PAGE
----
No wonder a trail of fans approach her after gigs to recount their own life stories, telling her she’s singing their personal soundtracks. “I think I give people a platform to identify with their own feelings. As painful as it is, I’m lucky to have this skill to get my feelings out. And I give other people a voice for their own feelings.”
With its images of abandonment and arrows in the heart, ‘I Cling On For Dear Life’ is even more anguished; while ‘As He Pleases’ tackles the helplessness of love over an atmospheric backdrop of lapping waves and gorgeous strings. Yet it’s not all music to cut your wrists to ‘June Last Year’ is far from defeatist (“I won’t give you up without a fight”) and comes with a delicious country spring in its step; while there’s a spirit of defiance about the break-up depicted on ‘Greatest Love’. A quirky sense of joy sustains ‘Seafarer’ and the album’s only real anger and bitterness is reserved for deception of a different kind on ‘Old Man’.
“I’m not a revengeful person. I always think everything is my fault. I don’t write to get revenge it’s more ‘if they hear this, they’ll know how much I loved them…’”
Not that it’s all about tragic love - ‘1,000 Bees’ is about getting drunk. “It’s the dark side that comes out of me when I’m inebriated. It’s a cycle. I get drunk, do silly things, feel terrible, write about it, feel miserable… and get drunk. Not that I drank a lot, but when I did, it didn’t take me to nice places. Anyway, I’ve given up drinking now and my head is clearer than it’s been for years.”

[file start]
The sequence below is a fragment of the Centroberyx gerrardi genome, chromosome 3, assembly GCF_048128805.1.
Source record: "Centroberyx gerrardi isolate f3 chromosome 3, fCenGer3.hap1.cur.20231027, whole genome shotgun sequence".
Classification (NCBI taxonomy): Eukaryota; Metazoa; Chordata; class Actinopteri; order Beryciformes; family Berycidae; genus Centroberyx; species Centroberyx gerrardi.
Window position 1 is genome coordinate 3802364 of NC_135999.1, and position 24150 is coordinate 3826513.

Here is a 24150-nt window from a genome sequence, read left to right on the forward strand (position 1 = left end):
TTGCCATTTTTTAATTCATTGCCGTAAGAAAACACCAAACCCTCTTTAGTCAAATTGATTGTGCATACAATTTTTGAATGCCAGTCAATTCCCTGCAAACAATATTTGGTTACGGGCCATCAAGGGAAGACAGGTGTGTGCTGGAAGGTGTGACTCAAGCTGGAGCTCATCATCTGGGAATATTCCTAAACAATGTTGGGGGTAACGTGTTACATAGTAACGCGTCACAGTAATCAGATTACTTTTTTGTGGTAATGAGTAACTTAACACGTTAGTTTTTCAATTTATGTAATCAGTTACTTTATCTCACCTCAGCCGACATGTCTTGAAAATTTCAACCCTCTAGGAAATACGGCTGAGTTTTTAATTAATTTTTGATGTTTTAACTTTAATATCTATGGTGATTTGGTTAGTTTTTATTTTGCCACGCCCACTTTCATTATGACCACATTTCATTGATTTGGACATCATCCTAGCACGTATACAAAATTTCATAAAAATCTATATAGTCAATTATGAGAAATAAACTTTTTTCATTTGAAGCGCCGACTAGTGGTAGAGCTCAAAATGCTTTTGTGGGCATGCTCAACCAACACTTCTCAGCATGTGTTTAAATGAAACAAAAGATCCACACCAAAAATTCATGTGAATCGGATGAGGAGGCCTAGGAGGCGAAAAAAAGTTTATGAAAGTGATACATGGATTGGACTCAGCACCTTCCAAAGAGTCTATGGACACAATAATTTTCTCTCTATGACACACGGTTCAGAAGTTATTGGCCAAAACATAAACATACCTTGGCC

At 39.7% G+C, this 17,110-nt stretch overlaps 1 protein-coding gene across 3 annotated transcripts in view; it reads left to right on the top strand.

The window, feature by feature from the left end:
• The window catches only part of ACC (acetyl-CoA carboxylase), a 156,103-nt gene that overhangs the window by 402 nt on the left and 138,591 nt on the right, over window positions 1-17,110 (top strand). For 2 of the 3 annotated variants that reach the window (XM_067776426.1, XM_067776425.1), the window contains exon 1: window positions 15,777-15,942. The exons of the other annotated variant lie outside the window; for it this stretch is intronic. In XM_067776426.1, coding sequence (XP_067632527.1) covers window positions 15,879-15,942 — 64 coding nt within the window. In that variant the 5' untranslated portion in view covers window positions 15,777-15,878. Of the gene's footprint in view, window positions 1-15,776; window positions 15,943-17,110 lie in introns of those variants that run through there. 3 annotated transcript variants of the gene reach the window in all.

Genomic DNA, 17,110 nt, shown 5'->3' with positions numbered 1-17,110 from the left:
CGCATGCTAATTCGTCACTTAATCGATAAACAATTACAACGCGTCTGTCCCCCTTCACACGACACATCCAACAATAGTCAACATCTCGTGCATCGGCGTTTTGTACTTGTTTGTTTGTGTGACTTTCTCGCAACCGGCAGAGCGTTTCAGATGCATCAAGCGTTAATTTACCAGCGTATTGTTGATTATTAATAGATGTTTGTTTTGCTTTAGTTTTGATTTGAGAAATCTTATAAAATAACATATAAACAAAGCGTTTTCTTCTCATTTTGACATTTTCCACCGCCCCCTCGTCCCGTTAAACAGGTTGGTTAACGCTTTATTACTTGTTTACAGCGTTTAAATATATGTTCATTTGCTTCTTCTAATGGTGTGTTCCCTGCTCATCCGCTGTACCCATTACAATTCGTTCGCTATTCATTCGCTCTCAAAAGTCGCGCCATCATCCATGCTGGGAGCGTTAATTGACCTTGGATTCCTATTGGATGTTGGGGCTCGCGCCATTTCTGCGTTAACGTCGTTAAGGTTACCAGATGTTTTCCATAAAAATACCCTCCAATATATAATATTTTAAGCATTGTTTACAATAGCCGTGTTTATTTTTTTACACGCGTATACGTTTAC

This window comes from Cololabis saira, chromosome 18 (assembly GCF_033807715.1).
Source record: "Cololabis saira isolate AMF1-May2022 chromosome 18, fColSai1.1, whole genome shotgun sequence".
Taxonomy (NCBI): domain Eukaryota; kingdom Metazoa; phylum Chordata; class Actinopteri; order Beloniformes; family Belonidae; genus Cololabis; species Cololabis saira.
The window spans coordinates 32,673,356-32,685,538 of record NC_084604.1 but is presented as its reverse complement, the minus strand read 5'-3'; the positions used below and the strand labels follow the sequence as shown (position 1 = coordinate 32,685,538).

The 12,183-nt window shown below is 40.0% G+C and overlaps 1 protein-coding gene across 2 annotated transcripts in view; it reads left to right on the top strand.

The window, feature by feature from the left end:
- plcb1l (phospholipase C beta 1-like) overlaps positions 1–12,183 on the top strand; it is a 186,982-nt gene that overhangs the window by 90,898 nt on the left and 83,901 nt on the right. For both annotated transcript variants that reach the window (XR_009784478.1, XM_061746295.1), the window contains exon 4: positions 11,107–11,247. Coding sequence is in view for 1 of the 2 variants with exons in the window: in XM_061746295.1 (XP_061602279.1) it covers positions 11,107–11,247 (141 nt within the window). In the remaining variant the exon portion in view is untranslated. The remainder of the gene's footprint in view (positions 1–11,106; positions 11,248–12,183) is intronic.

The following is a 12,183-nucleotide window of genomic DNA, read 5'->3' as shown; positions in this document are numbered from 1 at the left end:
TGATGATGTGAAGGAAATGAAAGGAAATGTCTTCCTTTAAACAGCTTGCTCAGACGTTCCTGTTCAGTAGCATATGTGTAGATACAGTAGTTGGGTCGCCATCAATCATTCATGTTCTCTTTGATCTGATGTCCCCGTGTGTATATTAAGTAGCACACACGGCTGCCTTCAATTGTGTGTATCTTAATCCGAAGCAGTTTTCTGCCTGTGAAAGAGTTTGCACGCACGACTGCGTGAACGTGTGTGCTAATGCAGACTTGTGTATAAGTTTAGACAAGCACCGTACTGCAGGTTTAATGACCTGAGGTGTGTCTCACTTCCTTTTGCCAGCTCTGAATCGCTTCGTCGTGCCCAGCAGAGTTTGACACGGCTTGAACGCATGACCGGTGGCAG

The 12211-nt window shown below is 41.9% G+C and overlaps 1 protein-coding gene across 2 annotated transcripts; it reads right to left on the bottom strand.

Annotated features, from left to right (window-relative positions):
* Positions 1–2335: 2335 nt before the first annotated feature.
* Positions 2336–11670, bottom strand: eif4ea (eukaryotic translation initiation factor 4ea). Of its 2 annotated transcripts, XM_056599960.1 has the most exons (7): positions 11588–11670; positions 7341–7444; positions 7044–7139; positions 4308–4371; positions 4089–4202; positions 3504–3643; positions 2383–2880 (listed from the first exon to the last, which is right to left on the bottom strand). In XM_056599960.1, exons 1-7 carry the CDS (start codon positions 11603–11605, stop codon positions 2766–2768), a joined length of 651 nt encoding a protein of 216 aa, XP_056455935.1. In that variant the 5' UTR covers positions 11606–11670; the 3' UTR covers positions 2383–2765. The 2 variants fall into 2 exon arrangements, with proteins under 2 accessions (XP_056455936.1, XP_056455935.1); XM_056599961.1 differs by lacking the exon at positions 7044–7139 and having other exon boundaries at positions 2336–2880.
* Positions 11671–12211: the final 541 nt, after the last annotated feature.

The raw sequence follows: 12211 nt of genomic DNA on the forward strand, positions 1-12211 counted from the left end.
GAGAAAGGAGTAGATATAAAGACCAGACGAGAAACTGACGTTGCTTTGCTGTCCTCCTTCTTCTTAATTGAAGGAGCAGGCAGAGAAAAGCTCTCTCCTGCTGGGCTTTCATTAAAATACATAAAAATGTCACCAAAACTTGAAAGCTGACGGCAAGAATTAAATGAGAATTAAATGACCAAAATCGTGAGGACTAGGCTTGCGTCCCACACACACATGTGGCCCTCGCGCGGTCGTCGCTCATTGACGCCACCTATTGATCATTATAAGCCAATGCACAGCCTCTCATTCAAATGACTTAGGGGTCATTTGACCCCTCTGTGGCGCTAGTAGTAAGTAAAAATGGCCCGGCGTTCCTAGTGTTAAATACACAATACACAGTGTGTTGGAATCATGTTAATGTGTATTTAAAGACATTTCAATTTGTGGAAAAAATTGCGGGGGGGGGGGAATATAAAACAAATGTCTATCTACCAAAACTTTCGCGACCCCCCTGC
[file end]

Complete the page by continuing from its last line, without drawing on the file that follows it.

All-time hero, Olly Knights from Turin Brakes, makes guest appearances on two tracks, ‘Trying’ and ‘Greatest Love’ on ‘Light & Dark’, a far more elaborate, sophisticated affair than its predecessor ‘Tim’s House’, the album that came from nowhere to cause an internet sensation. Nobody was more surprised by its success than Kate herself.
“I never really felt I fitted in and was never completely comfortable being myself. I’d written songs but didn’t think I could ever be a performer. I know I’d never jump out of a plane and I felt exactly the same way about going on stage. So I didn’t dream of being a singer. I never thought I had a special voice I’m still shocked by it all.”
You’re advised, however, to give her a wide berth before her gigs when she takes homeopathic remedies to calm herself. “I get so nervous I get Tourettes basically. I have these uncontrollable outpourings of obscenities. Most people go inward when they’re nervous but I go around swearing.”
She insists she’s not ambitious for fame or glory, but is immensely proud of the bigger sounds that characterise ‘Light & Dark’. And, now writing songs on piano rather than guitar, insists that ‘stupid men’ will no longer be tolerated in her songs… or personal life. “For the first time, I feel happy about myself. Do you know what? I think I’m growing up…”
Please welcome new Ninja signing Jono McCleery, a man whose voice has been compared with good reason to the likes of John Martyn, Nick Drake and Jeff Buckley. McCleery self-produced and self-released his first album in 2008, the funding coming from donations from his fans, including such high profile names as Vashti Bunyan (who will appear on the forthcoming album) and BBC radio DJs Tom Robinson and Fiona Talkington. Whilst legendary folk-rock/jazz bassist Danny Thompson is a vocal supporter of Jono. For his new record he has collaborated throughout with electronic producer Fybe, and arranger, Matt Kelly.